Dickson’s grandmother won the lottery. She was the recipient of a residential rainwater harvesting system on her home. She lives in Maji Ya Chai, a village riddled with fluoride issues in the groundwater. Rainwater harvesting is the only way to get safe drinking water. Her life had been filled with hardship. She buried two of her children, most of her family and her husband abandoned her. Her home is made of dung and when it rains the walls begin to collapse. She is raising her grandson Dickson whom she calls her angel.


At first glance, Dickson looks to be about 7. When you come face to face, it is clear that Dickson is severely visually impaired. His eyes are milky, bloodshot and irritated by the sun. When Dickson speaks it is clear he’s not 7. He is 16. He has never been to school. His body is stunted by HIV. His eyes are a byproduct of the disease he inherited. Dickson’s parents both died of Aids. Buried within months of each other. They knew he was HIV+ but refused to get him medical help as an infant. They feared the stigma more than they feared for his future. They were short-sighted. Dickson is not.


As I sit and talk to Dickson, his eye discomfort is painfully apparent. My Oakley sunglasses are sitting on my head. They have polarized lenses. I hand them to him in hopes that they might help. He puts them on tentatively. Keep them, I say. The moment looking at the world around him is not affiliated with pain, he smiles in a way that brightens the landscape around us. My heart expands.


He shares his story with me and shows me the sores on his legs, open lesions that clearly need attention. We agree to enroll him in our medical program and to get him help. Dickson has been to the doctor once in his entire life. There is an HIV open clinic every Wednesday. It’s Monday. We agree to come back in two days to collect him and his grandmother. The following day, I see Dickson in the village, near to his grandmother’s home. He is wearing my sunglasses and is seemingly taller. Not because my sunglasses made him grow but because he sees a future with less pain. I wave at him and he comes running to the car.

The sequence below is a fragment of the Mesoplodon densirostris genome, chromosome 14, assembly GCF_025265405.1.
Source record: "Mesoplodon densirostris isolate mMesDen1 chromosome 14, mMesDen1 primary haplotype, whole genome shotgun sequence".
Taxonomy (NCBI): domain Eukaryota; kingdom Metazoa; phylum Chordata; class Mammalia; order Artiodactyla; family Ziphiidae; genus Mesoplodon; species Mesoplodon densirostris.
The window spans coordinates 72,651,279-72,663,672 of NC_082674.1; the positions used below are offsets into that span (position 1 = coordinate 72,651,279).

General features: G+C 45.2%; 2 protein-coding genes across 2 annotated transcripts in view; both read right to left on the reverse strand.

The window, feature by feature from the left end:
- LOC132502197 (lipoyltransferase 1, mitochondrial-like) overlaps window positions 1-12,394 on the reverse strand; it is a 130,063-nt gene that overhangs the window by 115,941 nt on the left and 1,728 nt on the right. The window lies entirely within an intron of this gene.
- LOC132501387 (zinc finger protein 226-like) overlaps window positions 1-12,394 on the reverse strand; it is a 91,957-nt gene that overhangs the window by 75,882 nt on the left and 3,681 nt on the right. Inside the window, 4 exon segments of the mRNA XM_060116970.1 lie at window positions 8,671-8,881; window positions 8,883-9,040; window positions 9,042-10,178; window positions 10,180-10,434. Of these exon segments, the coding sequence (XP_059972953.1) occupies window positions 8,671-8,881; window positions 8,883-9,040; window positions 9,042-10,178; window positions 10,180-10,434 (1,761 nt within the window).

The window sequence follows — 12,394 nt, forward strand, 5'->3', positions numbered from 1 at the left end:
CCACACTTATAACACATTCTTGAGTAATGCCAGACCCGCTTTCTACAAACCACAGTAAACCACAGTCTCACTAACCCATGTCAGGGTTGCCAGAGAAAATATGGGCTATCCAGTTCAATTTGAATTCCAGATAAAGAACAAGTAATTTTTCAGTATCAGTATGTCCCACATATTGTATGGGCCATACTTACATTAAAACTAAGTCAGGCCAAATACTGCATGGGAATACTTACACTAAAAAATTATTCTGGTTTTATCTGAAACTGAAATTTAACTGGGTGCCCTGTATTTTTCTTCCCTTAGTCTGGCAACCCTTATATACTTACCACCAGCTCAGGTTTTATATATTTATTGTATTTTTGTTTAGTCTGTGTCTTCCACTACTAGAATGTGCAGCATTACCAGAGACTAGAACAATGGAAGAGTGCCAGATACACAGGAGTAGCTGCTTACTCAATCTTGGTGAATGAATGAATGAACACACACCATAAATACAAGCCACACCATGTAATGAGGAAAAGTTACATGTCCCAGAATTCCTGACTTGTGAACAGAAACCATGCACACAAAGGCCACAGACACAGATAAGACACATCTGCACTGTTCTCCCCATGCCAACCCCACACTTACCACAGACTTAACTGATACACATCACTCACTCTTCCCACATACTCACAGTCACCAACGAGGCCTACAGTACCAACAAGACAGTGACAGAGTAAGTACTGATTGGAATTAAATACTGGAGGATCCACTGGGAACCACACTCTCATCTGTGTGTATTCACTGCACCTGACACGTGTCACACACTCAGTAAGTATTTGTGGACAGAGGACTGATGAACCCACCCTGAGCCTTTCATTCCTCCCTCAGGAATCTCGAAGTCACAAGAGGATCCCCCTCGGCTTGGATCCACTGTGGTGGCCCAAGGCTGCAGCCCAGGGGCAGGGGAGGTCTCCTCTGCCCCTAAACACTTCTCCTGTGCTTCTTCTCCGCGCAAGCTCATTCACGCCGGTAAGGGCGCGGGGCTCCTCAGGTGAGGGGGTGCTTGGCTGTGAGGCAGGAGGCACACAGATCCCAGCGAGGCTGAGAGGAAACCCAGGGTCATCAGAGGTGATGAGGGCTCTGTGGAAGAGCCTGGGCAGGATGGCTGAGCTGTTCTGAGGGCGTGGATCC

He asks me to wait and runs in his house. The roof is sloped and looks as though it could fall in at any time. He reappears with a small black plastic bag. He hands it to me. It is filled with 6 eggs. He says he has to give me something to repay me. I ask him to keep the eggs so that he can get stronger. He says not to worry. He has four eggs left in the house. I tell him that no payment is necessary. That for me, we are simply in this together. He takes my hands and asks me not to deny him his expression of gratitude. I take his eggs and am changed forever.


Here is a boy who has every reason to be bitter, to feel abandoned by the world and denied a future. But he is not. His grandmother is right. He is an angel. We live in a time where our gratitude can get overlooked by our hurry. For Dickson, his expression of gratitude is an expression of his strength. He gave more than he kept. He is forever my example of how to walk in this world.


Dickson has been to the clinic three times since we met. He is on medication that helps him get stronger. His lesions are better and he smiles more at the polarized world he sees around him.


Dickson’s medical care so far costs less than my pair of sunglasses. Investing in our medical program invests in a future for people like Dickson. Whether his life is long lived or not, his attitude is what our world needs more of. We are so grateful to our donor family that Dickson’s future looks brighter each day. And because of the way he sees life, so does the world for the rest of us.